ABC News re-fueled the "liberal media conspiracy" tanks with its early reporting that the suspected, incarcerated shooter, 24-year-old James Holmes, may have been a Tea Party supporter. Said Ross: "There is a Jim Holmes of Aurora, Colo. page on the Colorado Tea Party site as well, talking about him joining the Tea Party last year. Now, we don't know if this is the same Jim Holmes, but it is a Jim Holmes of Aurora, Colorado."

The network later apologized on-line for "disseminating that information before it was properly vetted." And Ross himself said on the air: "An earlier report that I had was incorrect that he was connected with the Tea Party. In fact that's a different Jim Holmes."

In other words, never mind. But the rush to be first, rather than verify such a divisive association, has given Rush Limbaugh something else to foment about. He's already denounced The Dark Knight Rises as a premeditated, anti-Mitt Romney manifesto because its principal villain is named Bane. You know, as in Bain Capital. For the record -- not that this will matter to Limbaugh -- the creator of the Bane villain, Chuck Dixon, says he's a "lifelong conservative." He also says that Limbaugh's theory is "silly."

The three major cable news networks of course will continue to cover the tragedy and its aftermath all day and into the night. Not to be left out, ABC, CBS and NBC all have prime-time specials planned for Friday. CBS Evening News anchor Scott Pelley and NBC Nightly News anchor Brian Williams both will be in Aurora for Friday's dinnertime editions while ABC World News anchor Diane Sawyer remains in New York for that network's "special edition."

ABC News also sent TV writers a timeline of its early "breaking news" coverage of the shootings. At 7:07 a.m. (central), for instance, Good Morning America co-anchor George Stephanopoulos reported that James Holmes had been identified as the suspected shooter. The timeline of course managed to not include Ross's significant reporting error.

By the way, ABC's Friday prime-time special is being titled Tragedy in Colorado: The Movie Theater Massacre. But at least there's no exclamation point at the end. Thanks for small favors.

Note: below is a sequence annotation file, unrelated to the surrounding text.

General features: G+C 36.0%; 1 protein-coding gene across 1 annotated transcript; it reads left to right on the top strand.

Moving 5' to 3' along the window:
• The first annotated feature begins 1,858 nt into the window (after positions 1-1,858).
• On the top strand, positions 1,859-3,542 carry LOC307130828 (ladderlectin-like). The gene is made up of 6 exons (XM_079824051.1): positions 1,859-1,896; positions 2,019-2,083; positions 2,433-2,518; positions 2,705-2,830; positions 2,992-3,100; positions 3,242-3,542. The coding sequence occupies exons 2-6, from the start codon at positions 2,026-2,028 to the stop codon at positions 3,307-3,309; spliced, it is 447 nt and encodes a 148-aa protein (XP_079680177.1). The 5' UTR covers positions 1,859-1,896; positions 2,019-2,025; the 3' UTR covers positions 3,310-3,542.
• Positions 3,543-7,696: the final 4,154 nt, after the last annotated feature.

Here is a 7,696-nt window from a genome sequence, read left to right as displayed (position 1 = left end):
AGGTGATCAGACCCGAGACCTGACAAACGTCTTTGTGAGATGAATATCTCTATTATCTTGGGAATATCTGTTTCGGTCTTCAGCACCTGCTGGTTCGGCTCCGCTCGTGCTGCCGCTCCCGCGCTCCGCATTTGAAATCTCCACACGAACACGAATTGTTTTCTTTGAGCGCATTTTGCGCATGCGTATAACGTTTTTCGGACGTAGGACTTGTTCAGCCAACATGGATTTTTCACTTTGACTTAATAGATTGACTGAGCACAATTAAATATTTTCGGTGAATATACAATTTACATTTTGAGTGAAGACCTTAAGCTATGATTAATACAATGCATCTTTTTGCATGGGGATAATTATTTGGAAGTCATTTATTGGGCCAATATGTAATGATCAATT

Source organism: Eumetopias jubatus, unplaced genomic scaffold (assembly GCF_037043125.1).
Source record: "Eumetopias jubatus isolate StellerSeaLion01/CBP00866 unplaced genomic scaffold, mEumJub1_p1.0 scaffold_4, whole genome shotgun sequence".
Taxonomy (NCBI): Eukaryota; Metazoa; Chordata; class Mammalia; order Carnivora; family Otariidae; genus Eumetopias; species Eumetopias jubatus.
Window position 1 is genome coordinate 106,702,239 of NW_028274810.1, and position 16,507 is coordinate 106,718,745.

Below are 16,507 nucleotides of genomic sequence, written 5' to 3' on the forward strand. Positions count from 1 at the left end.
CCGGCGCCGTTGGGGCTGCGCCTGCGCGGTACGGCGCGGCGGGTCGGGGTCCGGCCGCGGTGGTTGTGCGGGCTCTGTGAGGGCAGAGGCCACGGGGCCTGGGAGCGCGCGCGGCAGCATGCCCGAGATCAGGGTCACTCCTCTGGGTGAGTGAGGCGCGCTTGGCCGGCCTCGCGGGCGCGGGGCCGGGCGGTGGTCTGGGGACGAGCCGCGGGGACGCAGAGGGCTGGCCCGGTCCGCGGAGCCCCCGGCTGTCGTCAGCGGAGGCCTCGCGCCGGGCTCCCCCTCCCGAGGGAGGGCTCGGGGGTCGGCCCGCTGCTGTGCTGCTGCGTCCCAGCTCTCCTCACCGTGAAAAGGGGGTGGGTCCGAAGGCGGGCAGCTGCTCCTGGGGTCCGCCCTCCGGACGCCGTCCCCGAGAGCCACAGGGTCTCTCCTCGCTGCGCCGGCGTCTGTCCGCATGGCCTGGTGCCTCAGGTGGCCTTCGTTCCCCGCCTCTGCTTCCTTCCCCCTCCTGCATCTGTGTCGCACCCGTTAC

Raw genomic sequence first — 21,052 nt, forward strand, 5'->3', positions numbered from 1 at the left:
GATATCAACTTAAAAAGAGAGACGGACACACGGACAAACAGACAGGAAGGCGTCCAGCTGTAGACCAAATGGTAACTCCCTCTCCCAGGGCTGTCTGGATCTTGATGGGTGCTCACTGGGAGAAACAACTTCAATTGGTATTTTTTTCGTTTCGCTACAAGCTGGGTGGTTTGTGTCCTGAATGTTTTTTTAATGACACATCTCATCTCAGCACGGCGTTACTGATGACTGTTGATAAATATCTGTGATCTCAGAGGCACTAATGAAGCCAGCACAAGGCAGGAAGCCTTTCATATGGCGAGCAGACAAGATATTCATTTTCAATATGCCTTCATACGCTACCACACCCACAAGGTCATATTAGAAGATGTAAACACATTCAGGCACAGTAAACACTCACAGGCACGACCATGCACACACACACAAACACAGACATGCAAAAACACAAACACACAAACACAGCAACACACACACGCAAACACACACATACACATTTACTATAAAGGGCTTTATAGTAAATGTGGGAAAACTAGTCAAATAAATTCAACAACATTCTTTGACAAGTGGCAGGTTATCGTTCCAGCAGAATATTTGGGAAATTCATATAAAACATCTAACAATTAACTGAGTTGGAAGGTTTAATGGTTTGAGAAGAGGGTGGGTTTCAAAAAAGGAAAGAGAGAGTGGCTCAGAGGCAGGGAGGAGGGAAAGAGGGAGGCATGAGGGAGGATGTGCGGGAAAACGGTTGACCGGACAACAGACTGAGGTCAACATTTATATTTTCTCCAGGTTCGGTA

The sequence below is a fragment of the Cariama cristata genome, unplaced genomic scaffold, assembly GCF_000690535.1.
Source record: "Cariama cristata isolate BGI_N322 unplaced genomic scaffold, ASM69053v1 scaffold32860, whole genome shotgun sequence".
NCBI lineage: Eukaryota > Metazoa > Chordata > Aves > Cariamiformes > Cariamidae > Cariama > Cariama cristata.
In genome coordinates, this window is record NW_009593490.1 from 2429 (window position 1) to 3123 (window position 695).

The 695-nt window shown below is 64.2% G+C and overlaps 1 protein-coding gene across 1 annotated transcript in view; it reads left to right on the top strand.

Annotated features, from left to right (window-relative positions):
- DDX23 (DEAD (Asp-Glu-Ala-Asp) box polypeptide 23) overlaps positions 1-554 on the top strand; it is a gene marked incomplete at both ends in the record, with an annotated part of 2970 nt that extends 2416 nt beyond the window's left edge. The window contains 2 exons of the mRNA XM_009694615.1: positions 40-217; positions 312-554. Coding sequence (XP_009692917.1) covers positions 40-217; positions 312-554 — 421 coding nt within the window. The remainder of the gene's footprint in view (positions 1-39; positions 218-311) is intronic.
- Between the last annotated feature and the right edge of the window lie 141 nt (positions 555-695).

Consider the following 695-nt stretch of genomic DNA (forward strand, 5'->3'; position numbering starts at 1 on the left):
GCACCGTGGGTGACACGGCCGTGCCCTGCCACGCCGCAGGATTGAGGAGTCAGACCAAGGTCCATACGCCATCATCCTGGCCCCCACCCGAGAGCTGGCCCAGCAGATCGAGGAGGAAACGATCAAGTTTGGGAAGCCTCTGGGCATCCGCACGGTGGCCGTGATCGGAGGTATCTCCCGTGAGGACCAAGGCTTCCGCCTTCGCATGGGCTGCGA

Emmy nominations a feast for perennials plus notable newcomers ranging from Girls to Homeland to Hatfields & McCoys

Veteran Kevin Costner (Hatfields & McCoys) and rookie Lena Dunham (Girls) were first-time Emmy nominees Thursday. History/HBO photos

A batch of usual suspects -- Mad Men, Breaking Bad, Modern Family, 30 Rock -- again deservingly had their say while newcomers American Horror Story, Homeland, Girls and Hatfields & McCoys also broke through in a big way in prime-time Emmy nominations announced Thursday.

Mad Men (AMC) and Horror Story (FX) led all programs with 17 nominations apiece, although the latter oddly was entered in the movies & miniseries category despite its renewal for next season. That's kind of cheating, isn't it?

The bearded laddies of History's Hatfields & McCoys miniseries and PBS' properly dressed Downton Abbey also prospered with 16 nominations each, followed by the HBO movie Hemingway & Gellhorn (15).

In the two marquee categories -- best drama and comedy series -- HBO landed five of the 12 nominees in racking up another league leading 81 total nods. That was down, however, from 104 last year.

Shut out in the best comedy series category last year, HBO rebounded with old hand Curb Your Enthusiasm and freshmen Girls and Veep. They joined repeaters 30 Rock (NBC), Modern Family (ABC) and The Big Bang Theory (CBS).

Lena Dunham, creator and star of Girls received three Emmy nominations, all of them firsts for her.

Louis C.K., star and creator of FX's thoroughly adult Louie, was nominated for both acting and writing while his series got left out in the best comedy series category. But the ongoing Season 3 of Louie, its best ever, premiered late last month outside the Emmy eligibility window of June 1, 2011 to May 31, 2012. So maybe next year.

HBO's Boardwalk Empire and Game of Thrones both returned to the list of best drama series nominees, as did four-time champ Mad Men. But either Showtime's first-year Homeland or AMC's Breaking Bad (ineligible last year) are likely to dethrone Mad Men, with Downton Abbey a dark horse in its first outing in this category after winning last year as prime-time's best miniseries or movie.

HBO's first-year The Newsroom, the Aaron Sorkin creation with wildly mixed reviews, also premiered too late to make this year's Emmy cut-off. But the network's Hemingway & Gellhorn, likewise loved/liked/loathed by TV critics, made an aforementioned big score. So expect Newsroom to be a player the next time around, universal acclaim or not. Meanwhile, FX's very deserving Justified again got left out.